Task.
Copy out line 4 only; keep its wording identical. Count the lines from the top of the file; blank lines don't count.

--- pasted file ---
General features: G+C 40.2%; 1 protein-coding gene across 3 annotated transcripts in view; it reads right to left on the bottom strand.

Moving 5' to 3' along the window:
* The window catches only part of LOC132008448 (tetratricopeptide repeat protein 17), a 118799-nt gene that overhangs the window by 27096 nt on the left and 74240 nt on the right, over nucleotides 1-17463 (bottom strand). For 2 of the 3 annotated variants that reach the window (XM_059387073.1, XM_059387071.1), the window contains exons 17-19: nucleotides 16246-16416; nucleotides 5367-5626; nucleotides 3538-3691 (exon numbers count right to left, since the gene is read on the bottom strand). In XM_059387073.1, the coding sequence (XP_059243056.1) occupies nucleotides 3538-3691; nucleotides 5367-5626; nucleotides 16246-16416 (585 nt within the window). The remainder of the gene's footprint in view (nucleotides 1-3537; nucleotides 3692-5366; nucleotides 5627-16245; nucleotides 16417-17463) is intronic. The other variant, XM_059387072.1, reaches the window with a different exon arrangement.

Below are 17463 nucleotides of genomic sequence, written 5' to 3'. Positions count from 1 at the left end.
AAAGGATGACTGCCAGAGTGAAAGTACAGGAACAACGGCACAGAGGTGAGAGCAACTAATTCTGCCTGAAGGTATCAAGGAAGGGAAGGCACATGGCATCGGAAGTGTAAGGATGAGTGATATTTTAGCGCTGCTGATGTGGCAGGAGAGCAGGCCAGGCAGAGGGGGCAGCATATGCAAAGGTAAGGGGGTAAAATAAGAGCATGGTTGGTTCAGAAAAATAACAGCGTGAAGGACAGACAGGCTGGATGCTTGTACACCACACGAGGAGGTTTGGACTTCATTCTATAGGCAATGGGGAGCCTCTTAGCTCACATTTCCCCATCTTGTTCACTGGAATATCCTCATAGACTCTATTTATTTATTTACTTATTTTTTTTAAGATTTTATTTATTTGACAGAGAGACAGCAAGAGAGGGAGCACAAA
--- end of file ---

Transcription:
Below are 17463 nucleotides of genomic sequence, written 5' to 3'. Positions count from 1 at the left end.